My Life as a Crash Test Dummy in Antarctica with Jeff Bozanic

With water temperature stable at 28.6oF, ice sheets 7-25 feet thick, and air temperatures plunging down to below -40oF, Antarctica provides a harsh environment in which to scuba dive. Yet some extremely interesting research is being funded by the National Science Foundation in the area surrounding Ross Island. Some of this research could benefit by using rebreathers (an advanced form of scuba diving equipment), but there very little use of this equipment has been conducted in that environment. In 2016 a team of six divers spent six weeks testing multiple rebreather platforms in these frigid conditions. Jeff Bozanic will present some of the results from these dives, as well as many of the background stories behind the research diving.

Jeff is the President of Next Generation Services, where he provides consulting and training services in the diving market. Clients include rebreather manufacturers, training agencies, and legal agencies. Jeff has participated or led over 70 diving expeditions during the past 40 years, to places like Palau, Canary Islands, and Antarctica. Jeff was certified as a NAUI Instructor in 1978, and is active in teaching cave diving, rebreather, nitrox, decompression, and trimix diving courses. He has published extensively on diving education topics, with heavy emphasis on diving safety. Jeff has edited/reviewed many diving textbooks, and is the author of Mastering Rebreathers. In 2007 he was honored as the DAN/Rolex Diver of the Year and in 2015 he was the recipient of the AAUS Conrad Limbaugh Award for Scientific Diving Leadership.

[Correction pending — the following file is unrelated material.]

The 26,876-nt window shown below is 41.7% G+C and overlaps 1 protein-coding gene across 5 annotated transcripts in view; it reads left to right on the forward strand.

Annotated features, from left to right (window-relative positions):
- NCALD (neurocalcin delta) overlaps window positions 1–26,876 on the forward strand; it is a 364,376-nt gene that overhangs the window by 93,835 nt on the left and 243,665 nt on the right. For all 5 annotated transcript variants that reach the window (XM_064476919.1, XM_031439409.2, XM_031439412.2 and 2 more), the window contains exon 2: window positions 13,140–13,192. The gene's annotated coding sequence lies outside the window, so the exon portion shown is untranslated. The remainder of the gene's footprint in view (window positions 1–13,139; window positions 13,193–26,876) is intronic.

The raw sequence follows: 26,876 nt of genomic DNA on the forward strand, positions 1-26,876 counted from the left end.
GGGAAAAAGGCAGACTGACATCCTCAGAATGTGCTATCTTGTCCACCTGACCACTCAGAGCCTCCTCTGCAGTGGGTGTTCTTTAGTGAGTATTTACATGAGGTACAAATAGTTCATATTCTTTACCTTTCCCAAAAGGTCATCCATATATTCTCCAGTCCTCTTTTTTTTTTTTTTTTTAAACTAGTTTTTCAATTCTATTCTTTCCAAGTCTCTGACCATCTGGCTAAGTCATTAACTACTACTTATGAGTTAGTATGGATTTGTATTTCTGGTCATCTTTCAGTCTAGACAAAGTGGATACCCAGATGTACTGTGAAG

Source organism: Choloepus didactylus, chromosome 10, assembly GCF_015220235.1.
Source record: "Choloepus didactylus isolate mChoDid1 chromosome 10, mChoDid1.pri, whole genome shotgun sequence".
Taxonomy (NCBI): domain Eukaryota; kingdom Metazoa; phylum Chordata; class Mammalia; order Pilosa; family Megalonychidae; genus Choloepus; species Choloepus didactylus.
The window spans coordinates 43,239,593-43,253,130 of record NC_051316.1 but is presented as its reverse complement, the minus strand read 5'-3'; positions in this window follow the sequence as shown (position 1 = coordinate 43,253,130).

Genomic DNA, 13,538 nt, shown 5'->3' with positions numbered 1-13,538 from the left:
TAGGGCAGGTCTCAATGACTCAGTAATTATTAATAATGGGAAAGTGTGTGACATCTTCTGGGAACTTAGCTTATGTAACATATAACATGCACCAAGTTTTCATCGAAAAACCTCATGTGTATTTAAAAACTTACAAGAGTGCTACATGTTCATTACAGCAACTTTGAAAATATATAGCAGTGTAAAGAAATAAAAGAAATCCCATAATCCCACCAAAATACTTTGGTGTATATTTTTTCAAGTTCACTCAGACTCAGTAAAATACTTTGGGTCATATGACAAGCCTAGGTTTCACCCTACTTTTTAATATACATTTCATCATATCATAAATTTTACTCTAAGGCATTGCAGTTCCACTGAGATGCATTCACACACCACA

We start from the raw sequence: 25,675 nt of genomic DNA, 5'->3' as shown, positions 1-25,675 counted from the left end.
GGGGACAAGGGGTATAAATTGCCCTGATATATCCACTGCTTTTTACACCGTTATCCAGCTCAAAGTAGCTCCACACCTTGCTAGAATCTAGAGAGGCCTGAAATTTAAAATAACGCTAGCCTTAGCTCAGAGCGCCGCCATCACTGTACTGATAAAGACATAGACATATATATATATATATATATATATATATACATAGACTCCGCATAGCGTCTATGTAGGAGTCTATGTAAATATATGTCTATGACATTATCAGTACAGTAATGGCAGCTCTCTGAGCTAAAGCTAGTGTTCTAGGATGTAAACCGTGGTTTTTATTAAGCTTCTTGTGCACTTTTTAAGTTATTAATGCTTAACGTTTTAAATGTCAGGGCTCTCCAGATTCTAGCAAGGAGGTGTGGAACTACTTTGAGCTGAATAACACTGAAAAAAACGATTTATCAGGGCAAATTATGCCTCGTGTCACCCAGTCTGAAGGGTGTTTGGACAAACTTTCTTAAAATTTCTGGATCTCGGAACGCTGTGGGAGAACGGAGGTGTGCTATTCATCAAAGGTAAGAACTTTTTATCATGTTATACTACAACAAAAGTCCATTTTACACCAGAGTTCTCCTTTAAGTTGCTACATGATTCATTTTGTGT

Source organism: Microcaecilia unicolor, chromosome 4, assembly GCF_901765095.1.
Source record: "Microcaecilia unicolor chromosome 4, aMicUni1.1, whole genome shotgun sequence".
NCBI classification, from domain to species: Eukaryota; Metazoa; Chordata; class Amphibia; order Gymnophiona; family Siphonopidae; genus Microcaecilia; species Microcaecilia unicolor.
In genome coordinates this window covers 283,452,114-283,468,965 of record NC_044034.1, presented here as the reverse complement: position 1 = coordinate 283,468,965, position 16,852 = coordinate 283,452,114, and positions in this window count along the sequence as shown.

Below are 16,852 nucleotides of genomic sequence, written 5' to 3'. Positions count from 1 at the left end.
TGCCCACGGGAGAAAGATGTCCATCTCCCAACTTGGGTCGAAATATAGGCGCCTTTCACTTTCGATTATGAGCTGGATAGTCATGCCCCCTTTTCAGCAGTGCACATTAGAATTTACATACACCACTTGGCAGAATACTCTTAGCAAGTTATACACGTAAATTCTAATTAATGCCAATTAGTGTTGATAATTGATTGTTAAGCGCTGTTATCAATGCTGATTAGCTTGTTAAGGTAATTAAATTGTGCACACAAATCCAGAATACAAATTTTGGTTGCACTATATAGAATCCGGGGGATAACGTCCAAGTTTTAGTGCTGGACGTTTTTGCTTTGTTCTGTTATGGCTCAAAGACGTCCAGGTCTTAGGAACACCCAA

This program was organized by Kendall Hudson, Member #1206.